Our new Earth Gallery opens tomorrow, and I think you’re going to love it.

Even with everything I’ve already heard about the gallery, the variety of experiences that it will offer continues to amaze me. Case in point: there must be almost 50 interactives and multimedia exhibits, including computer games, animations, videos, dioramas and hands-on activities.

This animation, for example, is from the gallery. It’s a smart inclusion, not only because it explains a basic concept of the gallery (plate tectonics), but also because it does so using visuals. Animations can give life to abstract concepts—here, it’s the tectonic processes of subduction, spreading and mountain building.

Many of the two dozen animations in the gallery are interactive, so you’re going to have to make a point of visiting in order to play them. You will be able to make different kinds of volcanoes and different kinds of earthquakes, depending on how you adjust the “ingredients”. Drag and drop ancient land masses into place to explore the supercontinental puzzle that is Pangaea.

Most dramatic of all is our trio of rock machines, the magmanator, metamorphicator and sedimentator, whose steel works hold the secrets behind the three kinds of rock.

Collage: Details from the magmanator, metamorphicator and sedimentator housings.
Operate one of these machines and wield the power to build Earth. No? Ok, then learn about the ways in which rocks are created: melting and crystallizing (magmatic rock), transformation (metamorphic rock), or weathering and erosion (sedimentary rock). Image: Marc Beck © Canadian Museum of Nature
The Magic Planet in the gallery.
The Magic Planet was retained from the pre-reno gallery. In its new central location, its selection of global-scale animations will have room to really shine: The Blue Marble, Undressing the Earth, Rocky Plates, Earthquakes, and The Earth: Past and Future. You’ll be able to choose among them and control the speed. Image: Kathleen Quinn © Canadian Museum of Nature

A large new diorama combines old- and new-school media to tell the story of the rock cycle (how the three types of rock transform into one another within the Earth). The model gives simple physical form to concepts that nobody has actually seen in action. Animated videos supplement the basics with further details about where the rocks form in the Earth. The finishing touch: real rock specimens as examples.

The diorama in the elevator.
Practical details, such as the size of our elevator, are not forgotten in design specifications. Once the diorama is installed in the gallery, animations and specimens will complete the story it tells about the rock cycle. Image: Marc Beck © Canadian Museum of Nature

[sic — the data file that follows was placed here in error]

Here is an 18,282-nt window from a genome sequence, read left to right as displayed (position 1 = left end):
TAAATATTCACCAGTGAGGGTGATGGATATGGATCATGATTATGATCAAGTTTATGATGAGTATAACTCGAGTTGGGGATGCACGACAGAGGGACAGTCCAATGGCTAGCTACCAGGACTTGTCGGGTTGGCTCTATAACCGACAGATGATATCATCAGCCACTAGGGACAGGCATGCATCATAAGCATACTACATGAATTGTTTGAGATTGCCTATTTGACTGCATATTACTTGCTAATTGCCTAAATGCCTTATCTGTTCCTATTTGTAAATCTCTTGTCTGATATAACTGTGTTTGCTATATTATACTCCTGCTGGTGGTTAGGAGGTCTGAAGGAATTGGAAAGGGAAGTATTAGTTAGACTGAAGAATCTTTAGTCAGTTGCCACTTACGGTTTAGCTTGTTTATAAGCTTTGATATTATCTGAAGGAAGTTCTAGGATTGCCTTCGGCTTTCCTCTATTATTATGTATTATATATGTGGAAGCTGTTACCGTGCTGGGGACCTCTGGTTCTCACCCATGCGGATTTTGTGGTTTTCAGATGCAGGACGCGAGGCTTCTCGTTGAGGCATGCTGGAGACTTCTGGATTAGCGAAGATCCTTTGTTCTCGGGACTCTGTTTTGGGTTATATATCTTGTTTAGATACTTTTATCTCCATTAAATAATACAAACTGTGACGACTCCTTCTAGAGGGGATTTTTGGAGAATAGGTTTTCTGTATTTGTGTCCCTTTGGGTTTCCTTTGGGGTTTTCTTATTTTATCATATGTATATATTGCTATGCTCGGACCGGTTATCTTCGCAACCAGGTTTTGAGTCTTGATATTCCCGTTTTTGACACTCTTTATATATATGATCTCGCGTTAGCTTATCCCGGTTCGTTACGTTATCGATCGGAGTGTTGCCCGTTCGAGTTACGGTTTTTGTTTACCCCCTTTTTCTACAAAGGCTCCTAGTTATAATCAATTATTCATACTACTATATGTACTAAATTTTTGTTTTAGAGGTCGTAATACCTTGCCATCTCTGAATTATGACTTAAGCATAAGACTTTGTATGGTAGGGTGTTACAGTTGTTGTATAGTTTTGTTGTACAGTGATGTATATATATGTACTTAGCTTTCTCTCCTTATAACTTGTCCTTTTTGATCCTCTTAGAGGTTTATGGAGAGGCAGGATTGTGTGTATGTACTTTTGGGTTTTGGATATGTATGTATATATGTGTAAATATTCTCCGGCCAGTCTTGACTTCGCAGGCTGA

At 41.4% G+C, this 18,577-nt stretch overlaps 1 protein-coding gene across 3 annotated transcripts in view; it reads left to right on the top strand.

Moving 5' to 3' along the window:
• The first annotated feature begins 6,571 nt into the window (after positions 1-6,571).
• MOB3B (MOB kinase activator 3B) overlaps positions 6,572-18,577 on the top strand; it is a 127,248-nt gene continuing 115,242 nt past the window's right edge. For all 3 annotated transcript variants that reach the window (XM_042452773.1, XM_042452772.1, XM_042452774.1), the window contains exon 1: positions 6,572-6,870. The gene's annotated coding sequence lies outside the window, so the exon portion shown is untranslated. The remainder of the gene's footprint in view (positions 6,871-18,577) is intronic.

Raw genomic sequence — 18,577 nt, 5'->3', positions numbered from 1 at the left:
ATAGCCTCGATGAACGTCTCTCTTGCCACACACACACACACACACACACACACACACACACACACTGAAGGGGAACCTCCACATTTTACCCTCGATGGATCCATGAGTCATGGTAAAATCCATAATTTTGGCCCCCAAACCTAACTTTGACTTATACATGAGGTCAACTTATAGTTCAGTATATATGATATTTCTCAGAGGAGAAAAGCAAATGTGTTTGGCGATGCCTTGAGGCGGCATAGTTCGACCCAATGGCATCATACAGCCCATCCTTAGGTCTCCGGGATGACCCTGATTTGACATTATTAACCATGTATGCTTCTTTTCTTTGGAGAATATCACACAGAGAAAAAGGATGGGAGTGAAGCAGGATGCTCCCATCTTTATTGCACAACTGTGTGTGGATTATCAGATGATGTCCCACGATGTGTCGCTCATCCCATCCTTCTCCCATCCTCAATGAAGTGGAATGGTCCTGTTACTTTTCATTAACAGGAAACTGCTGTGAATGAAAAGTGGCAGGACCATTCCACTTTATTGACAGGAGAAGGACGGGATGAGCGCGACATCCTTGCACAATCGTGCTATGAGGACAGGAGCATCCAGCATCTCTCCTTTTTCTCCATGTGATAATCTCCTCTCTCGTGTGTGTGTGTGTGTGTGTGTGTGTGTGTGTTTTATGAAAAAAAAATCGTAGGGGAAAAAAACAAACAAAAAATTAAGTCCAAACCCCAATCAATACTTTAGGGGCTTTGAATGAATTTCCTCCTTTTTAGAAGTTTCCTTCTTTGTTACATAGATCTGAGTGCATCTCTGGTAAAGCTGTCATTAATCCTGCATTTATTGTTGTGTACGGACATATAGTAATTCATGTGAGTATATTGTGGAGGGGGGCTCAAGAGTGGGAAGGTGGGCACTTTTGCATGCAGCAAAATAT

Almost a dozen live-action videos bring us back into the human world of geologic study. Some examples:

  • Follow some of the museum’s experts into the field and the lab for a glimpse into how geologists observe and collect data about Earth’s history and processes.
  • “Join” a mineral collection manager in the field on the hunt for specimens, and see inside the mineral collection.
  • See state-of-the-art lab equipment in action: a scanning electron microscope, a microprobe, an X-ray powder diffractometer and a single-crystal X-ray diffractometer.
  • Watch a mineral grow in a time-lapse video that you can control: faster or slower, forwards or backwards.
  • And of course we’re including footage of geological processes in action: volcanic eruptions, flowing lava, weathering, erosion and striking landscapes.
An image from the video showing the single-crystal X-ray diffractometer at work.
How would you find the crystal structure of a mineral? Pinpointing the location of each atom is a good step. A single-crystal X-ray diffractometer helps with this by throwing X-rays at a single mineral crystal (marked by the arrow above), which then interact with the mineral’s atoms. The X-rays’ deflection patterns are then analyzed to determine the crystal structure of the mineral. Image: © Canadian Museum of Nature

And finally, put yourself in a researcher’s shoes by getting hands-on in the Mineral Lab. Observe for yourself what density means by hefting rock samples. Enjoy the surprise of minerals fluorescing when you shine a UV light. Get clear on the concepts of transparency, translucency, opacity and double refraction. Play with magnets and metals to explore magnetic and non-magnetic properties of certain minerals.

Even if you’re not a person who learns best by doing, experiences like these can’t help but engage you.

In fact, we hope the entire Earth Gallery will engage you. The gallery team has made an effort to offer information and experiences in many forms. Even within this “category”, interactives and animations, there is much variety of form and content. Whether we’re talking about these, or the gallery overall, there’s plenty to do, plenty to enjoy, plenty to learn.

The brand-new Earth Gallery opens to the public tomorrow at 9:00 a.m.

An example of Morph Your Face morphing an image of someone's face.
Morph Your Face: This computer interactive deserves special mention because of its high amusement factor. Visitors can play with an image of their own face, distorting it in real time. Hidden in all that fun are lessons about how metamorphic rocks are transformed. Image: Kathleen Quinn © Canadian Museum of Nature